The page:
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To Mr. Justice Curtis.

Florence, May 12, 1857.
my dear Judge, 1—I thank you for your letter of February 27, which I received, I think, in Naples, but which I have been too busy earlier to answer. However, this is of no moment; I do not profess to be a regular correspondent any more than you do. It is enough for both of us that your letter was most welcome, and that I am glad of a chance to say so.

Your view of the present condition and future prospects of the affairs of the United States-written, I suspect, not without thought of the coming shadow of the decision of the Supreme Court of the United States, in Dred Scott's case—is certainly not cheering. My own opinion is of little value, to be sure; but it is at least formed coolly at a distance, and I am sorry to say that it is not brighter than yours. . .

This condition of things is at last coming to be perceived in Europe; but the opinions formed on it by intelligent men, as I have gradually learnt them, are seldom wise, and often tinctured with the national interests, or personal character of the individuals who express them. We are no doubt felt to be a power in Christendom as we were never felt to be before; for we are, so to speak, visibly and tangibly grown great and rich, and are fast growing greater and richer. The two parties—liberal and conservative—into which Europe has long been separated, look upon us in this respect alike, and intelligently enough; but when they go a little further and come

1 Mr. George T. Curtis places among his reminiscences, sent to Mr. Hillard, the following anecdote:—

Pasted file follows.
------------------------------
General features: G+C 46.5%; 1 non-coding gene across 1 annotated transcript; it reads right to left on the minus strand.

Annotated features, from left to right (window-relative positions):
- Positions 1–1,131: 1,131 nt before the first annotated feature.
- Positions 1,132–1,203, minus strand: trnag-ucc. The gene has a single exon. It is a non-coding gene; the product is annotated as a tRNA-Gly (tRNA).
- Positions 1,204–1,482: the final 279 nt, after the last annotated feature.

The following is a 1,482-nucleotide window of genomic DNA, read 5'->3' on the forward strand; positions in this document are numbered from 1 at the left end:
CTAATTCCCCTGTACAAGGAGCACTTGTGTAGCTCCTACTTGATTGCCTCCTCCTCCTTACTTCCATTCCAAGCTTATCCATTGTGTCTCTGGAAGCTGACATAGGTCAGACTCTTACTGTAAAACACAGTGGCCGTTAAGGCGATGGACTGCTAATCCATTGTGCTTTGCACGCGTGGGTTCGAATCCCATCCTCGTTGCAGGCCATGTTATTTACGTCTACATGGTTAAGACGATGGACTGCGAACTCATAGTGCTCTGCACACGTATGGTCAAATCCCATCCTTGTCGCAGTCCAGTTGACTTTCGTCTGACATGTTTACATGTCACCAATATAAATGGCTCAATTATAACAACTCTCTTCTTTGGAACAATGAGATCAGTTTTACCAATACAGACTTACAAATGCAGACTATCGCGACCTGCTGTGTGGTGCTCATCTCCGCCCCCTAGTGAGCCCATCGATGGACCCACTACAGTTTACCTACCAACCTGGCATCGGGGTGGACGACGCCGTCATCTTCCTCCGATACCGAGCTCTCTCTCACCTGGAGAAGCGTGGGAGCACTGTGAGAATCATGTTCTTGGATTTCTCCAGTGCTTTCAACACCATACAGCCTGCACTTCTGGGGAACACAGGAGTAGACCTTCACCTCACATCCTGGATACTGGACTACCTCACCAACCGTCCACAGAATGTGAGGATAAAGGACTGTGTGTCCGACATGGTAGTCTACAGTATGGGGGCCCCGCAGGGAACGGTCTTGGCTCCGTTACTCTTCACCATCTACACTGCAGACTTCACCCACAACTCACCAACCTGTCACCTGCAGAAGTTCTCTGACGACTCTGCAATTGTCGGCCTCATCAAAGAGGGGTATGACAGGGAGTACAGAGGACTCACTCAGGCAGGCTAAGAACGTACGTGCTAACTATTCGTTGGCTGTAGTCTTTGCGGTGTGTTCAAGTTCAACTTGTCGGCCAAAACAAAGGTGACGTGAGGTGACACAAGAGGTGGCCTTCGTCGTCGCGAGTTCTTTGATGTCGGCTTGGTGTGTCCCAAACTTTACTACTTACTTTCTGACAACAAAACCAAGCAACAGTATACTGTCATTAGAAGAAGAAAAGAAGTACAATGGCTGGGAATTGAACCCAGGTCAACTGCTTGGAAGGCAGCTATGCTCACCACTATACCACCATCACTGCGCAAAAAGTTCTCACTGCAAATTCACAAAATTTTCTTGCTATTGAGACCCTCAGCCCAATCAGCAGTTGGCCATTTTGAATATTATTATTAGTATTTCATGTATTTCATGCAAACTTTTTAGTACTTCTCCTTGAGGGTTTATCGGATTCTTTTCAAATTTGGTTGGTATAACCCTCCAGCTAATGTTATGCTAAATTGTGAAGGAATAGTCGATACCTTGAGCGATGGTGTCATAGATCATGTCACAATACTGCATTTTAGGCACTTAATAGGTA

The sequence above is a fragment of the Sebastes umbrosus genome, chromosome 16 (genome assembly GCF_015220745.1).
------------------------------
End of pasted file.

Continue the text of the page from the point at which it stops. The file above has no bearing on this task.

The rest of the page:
‘When my brother [the late Benjamin R. Curtis] received the appointment to the Bench of the Supreme Court of the United States, an appointment which, as you know, came to him unsought, but with the approbation of all New England, Mr. Ticknor was deeply gratified and not a little excited by the event, as well he might be; for no person had ever lived who had contributed, more than he, to the formation of the character of the man who had thus been elevated at an early age to one of the highest judicial positions in the country. Speaking to me on the subject, as he felt, he ended by saying, “Well, I believe we must now leave off calling him Ben, ” as my brother had always been called in the family circle and among his familiar friends. Somewhat amused by my uncle's earnestness, I said, “What shall we call him?” “He must be called the Judge, ” was his decisive answer. We agreed, and conformed to this, as an authoritative family decree.’

After Mr. Ticknor's death, in a conversation between the brothers, Judge Curtis said of his uncle, ‘What I owe to that man is not to be measured.’

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